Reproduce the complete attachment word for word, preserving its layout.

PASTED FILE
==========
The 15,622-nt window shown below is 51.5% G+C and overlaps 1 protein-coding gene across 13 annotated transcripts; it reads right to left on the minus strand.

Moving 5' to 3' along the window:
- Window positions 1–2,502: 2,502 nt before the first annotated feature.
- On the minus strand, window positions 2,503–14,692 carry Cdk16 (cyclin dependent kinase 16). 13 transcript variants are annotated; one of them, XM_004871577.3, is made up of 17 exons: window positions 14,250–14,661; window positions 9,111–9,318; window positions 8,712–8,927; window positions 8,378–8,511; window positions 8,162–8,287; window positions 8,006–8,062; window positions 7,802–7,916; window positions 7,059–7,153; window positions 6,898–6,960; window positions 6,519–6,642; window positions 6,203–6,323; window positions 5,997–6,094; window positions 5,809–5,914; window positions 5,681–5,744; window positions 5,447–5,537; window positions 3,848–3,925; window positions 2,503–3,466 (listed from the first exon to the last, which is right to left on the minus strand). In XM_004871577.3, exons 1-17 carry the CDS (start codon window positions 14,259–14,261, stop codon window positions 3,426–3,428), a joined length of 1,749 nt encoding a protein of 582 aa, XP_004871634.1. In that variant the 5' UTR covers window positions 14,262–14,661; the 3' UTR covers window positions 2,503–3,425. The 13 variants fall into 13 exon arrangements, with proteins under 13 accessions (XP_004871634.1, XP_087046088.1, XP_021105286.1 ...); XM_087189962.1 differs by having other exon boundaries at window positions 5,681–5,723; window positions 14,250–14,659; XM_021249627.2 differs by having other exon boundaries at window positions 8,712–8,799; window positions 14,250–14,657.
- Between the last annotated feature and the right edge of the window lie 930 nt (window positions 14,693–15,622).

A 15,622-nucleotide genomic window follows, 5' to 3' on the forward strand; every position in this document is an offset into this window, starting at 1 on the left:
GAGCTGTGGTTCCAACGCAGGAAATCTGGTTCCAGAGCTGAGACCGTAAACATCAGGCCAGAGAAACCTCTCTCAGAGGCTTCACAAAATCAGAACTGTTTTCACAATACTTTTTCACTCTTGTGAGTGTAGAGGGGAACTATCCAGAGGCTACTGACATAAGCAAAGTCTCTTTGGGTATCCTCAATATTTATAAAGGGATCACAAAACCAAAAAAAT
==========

The 15,622-nt window shown below is 51.5% G+C and overlaps 1 protein-coding gene across 13 annotated transcripts; it reads right to left on the minus strand.

Moving 5' to 3' along the window:
- Window positions 1–2,502: 2,502 nt before the first annotated feature.
- On the minus strand, window positions 2,503–14,692 carry Cdk16 (cyclin dependent kinase 16). 13 transcript variants are annotated; one of them, XM_004871577.3, is made up of 17 exons: window positions 14,250–14,661; window positions 9,111–9,318; window positions 8,712–8,927; window positions 8,378–8,511; window positions 8,162–8,287; window positions 8,006–8,062; window positions 7,802–7,916; window positions 7,059–7,153; window positions 6,898–6,960; window positions 6,519–6,642; window positions 6,203–6,323; window positions 5,997–6,094; window positions 5,809–5,914; window positions 5,681–5,744; window positions 5,447–5,537; window positions 3,848–3,925; window positions 2,503–3,466 (listed from the first exon to the last, which is right to left on the minus strand). In XM_004871577.3, exons 1-17 carry the CDS (start codon window positions 14,259–14,261, stop codon window positions 3,426–3,428), a joined length of 1,749 nt encoding a protein of 582 aa, XP_004871634.1. In that variant the 5' UTR covers window positions 14,262–14,661; the 3' UTR covers window positions 2,503–3,425. The 13 variants fall into 13 exon arrangements, with proteins under 13 accessions (XP_004871634.1, XP_087046088.1, XP_021105286.1 ...); XM_087189962.1 differs by having other exon boundaries at window positions 5,681–5,723; window positions 14,250–14,659; XM_021249627.2 differs by having other exon boundaries at window positions 8,712–8,799; window positions 14,250–14,657.
- Between the last annotated feature and the right edge of the window lie 930 nt (window positions 14,693–15,622).

A 15,622-nucleotide genomic window follows, 5' to 3' on the forward strand; every position in this document is an offset into this window, starting at 1 on the left:
GAGCTGTGGTTCCAACGCAGGAAATCTGGTTCCAGAGCTGAGACCGTAAACATCAGGCCAGAGAAACCTCTCTCAGAGGCTTCACAAAATCAGAACTGTTTTCACAATACTTTTTCACTCTTGTGAGTGTAGAGGGGAACTATCCAGAGGCTACTGACATAAGCAAAGTCTCTTTGGGTATCCTCAATATTTATAAAGGGATCACAAAACCAAAAAAAT